16. Paul McAuley’s Something Coming Through (and a fair selection of other Gollancz titles) is only 99p on Amazon UK at the moment.

    I’m reading the sequel, Into Everywhere, at the moment and as usual with McAuley it’s hitting the mark for me.

  17. 2) No sign of China Miéville in that list? I am slightly surprised.

    9) I actually wrote an adventure (using the in-game “Foundry” mission creation tool) for Star Trek Online using that premise. Intended to be funny, it featured an attempt to use transporter technology to bring a Ferengi businessman back to life. Bits included a four-screen-long Treknobabble explanation of why the technology couldn’t work (I humanely provided a “(Pretend to listen to your Science Officer)” option so the player could skip it), a running gun battle with the Ferengi’s heirs (who obviously didn’t want him coming back and taking their inheritance) while trying to isolate some genuine genetic samples among a whole warehouse full of fakes, and a finale including several extremely laboured references to other SF shows. I had fun with it, and I think a couple of other players did.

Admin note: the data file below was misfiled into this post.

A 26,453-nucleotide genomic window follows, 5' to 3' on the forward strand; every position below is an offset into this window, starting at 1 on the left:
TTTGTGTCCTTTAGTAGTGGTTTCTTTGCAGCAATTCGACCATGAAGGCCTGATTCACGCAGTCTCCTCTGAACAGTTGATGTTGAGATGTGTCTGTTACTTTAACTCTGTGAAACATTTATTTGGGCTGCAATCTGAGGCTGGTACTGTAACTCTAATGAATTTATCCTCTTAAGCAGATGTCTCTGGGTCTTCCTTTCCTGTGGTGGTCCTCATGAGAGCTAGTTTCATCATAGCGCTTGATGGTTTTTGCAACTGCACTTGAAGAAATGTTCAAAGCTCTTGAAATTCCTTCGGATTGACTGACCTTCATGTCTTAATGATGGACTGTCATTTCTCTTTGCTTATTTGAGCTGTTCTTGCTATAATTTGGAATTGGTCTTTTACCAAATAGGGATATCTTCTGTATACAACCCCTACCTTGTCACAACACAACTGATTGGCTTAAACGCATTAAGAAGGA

18. @Meredith

    Real Town Murders is pretty good. Well worth 99 pence of anybody’s money. Surprised it is on sale – it was only out as a hardcover a few months ago.

  19. Paul McAuley’s Something Coming Through (and a fair selection of other Gollancz titles) is only 99p on Amazon UK at the moment.

    I think this link will bring them all up. Over 50 books including some of the classics.

  20. 9) Budry’s Rogue Moon illustrates what happens when you use a “transporter” in exactly the manner described…but it wasn’t humorous.

    19) now the pups are starting to eat away at their own base…interesting. (should we bother to remind JCW that Knight wrote during the era that the puppies laud as being full of nuggety nuggets?): The man turned out some really fine shorts (The Big Pat Boom…), founded SFWA, founded two highly influential writing conferences and his reviews are part of the foundation that helps define the genre.

    Final peg: Robert A. Heinlein was the first ever recipient of the DAMON KNIGHT Memorial Grand Master Award. Basically, the Dean of science fiction was given an award named for the Pope of science fiction.

  21. 2) 5/20. And was very happy to see Amanda Downum included. My own list might include John Meaney’s Bone Song and/or Robert Jackson Bennett’s Company Man.

    (And it’s been so long since I’ve read it that I’m no longer actually sure — would Terry Carr’s Cirque count as a city book?)

  22. more 19): I went and read the post (so you all don’t have to).